The Bookwallah: India’s first roving writer’s festival
By neeraj On 16 Nov, 2012 At 06:44 PM | Categorized As Fests and Celebrations, India | With 0 Comments
‘The Bookwallah’, the first roving writers’ festival in India, is in its second last leg now, and the bandwagon has now reached Chennai. it’s a fascinating initiative in which five talented authors were chosen from Australia and India to travel the length and breadth of India by train, stopping at select destinations enroute, in search of stories, conversations and connections. A portable library will be their added partner-in-crime during the journey.

First Rover's writer festival in India

The Bookwallah writers, during the train journey from Mumbai to Goa

“As they travel across a wide swath of India, these five talented writers will engage with different audiences, from students to writers, learning about each other and the audiences they interact with” said Mr Peter Varghese, Australian High Commissioner to India. “Literature builds strong cross cultural understanding between people from different backgrounds,” he added.

The tour began at the Literature Live! Mumbai LitFest, stopped over in Goa at the Literati bookshop and then proceeded to the Bangalore Literature Festival. Now, the troop is in Chennai and the journey will come to an end at Pondicherry, 150 kms away.

The Australian travellers include Kirsty Murray, who’s penned nine novels including The Lilliputians, a nail-biting true story set in India and Australia in 1910. Writer, journalist and media personality Benjamin Law is the other Australian on this tour.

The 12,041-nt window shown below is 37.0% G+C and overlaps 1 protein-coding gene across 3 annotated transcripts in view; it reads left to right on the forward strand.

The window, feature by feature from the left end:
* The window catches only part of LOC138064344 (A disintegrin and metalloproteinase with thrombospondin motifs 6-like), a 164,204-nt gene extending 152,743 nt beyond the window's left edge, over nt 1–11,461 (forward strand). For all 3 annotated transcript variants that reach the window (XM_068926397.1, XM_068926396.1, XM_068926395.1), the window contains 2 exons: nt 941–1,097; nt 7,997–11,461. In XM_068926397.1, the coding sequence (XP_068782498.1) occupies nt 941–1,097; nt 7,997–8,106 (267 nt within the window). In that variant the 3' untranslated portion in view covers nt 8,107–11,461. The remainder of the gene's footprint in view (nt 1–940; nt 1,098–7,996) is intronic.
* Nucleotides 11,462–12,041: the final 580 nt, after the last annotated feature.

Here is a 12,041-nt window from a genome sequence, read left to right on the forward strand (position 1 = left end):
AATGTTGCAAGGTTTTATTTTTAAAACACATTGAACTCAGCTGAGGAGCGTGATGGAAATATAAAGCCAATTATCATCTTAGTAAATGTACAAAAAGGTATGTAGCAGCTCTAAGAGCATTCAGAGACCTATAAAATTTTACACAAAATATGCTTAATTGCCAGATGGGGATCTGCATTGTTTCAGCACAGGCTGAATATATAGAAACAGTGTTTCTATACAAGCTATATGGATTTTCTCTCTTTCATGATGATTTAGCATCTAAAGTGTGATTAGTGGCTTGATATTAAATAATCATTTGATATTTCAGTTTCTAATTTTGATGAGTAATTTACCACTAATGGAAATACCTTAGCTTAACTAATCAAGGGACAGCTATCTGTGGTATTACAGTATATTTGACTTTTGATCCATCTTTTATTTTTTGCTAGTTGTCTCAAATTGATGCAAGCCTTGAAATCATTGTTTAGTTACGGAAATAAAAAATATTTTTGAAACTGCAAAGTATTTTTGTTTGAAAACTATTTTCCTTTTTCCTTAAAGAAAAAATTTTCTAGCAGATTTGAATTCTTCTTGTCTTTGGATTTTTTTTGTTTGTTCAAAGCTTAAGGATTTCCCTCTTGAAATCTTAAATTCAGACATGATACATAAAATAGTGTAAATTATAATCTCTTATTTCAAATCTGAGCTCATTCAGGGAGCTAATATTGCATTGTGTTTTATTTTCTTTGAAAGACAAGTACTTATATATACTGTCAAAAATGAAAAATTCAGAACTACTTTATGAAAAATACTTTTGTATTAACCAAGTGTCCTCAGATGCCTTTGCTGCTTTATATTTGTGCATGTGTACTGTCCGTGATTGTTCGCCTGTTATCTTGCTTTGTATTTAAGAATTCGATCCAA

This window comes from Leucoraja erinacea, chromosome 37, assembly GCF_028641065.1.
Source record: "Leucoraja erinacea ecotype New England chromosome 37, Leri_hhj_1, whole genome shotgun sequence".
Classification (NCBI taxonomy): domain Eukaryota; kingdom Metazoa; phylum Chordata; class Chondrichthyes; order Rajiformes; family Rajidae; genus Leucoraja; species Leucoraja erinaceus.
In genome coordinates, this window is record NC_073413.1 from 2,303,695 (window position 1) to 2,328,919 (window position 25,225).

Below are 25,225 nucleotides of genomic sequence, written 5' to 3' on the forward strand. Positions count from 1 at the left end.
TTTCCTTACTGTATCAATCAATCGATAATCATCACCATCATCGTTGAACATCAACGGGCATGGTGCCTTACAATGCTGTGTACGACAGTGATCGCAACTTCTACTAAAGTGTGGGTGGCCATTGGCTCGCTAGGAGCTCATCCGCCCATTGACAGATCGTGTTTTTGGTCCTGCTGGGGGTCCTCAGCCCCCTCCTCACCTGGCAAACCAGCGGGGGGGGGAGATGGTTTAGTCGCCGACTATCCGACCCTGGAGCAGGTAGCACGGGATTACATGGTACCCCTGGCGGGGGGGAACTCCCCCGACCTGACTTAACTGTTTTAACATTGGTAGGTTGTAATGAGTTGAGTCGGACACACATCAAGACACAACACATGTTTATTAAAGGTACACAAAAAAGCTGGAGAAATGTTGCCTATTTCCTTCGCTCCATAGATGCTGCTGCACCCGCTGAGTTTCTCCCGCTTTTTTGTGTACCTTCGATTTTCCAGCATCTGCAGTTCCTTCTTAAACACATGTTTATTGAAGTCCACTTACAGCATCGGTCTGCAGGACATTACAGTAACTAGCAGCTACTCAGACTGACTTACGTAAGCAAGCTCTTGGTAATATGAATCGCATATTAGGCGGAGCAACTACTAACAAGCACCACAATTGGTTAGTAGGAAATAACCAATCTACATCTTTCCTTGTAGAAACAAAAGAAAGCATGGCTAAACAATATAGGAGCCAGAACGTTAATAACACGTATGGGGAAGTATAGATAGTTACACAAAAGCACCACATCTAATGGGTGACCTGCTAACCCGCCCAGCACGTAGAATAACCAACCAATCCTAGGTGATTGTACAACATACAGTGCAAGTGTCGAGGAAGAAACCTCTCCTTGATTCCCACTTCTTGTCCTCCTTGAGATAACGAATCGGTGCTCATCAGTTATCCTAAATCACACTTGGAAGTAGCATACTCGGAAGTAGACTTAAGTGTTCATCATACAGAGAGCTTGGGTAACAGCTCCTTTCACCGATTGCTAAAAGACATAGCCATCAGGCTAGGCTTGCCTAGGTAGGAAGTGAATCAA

Accompanying them, from the Indian fraternity are poet Sudeep Sen, whom BBC Radio recently recognized as ‘one of the finest younger English-language poets in the international literary scene’; novelist Chandrahas Choudhury, whose novel Arzee the Dwarf was shortlisted for the Commonwealth First Book Award; and Annie Zaidi, author of Known Turf who was short-listed for the Vodafone Crossword book awards in 2011.

Designers Soumitri Varadarajan and Georgia Hutchinson have created a number of custom-made suitcases that open up and transform into bookcases. Part library, part art installation, visitors have lapped it up, turning up in grand numbers to browse, sit and read,and participate in these unique events.

At each pit-stop, books from the library are being donated to universities and other local libraries.

The writers enjoying a session in Goa



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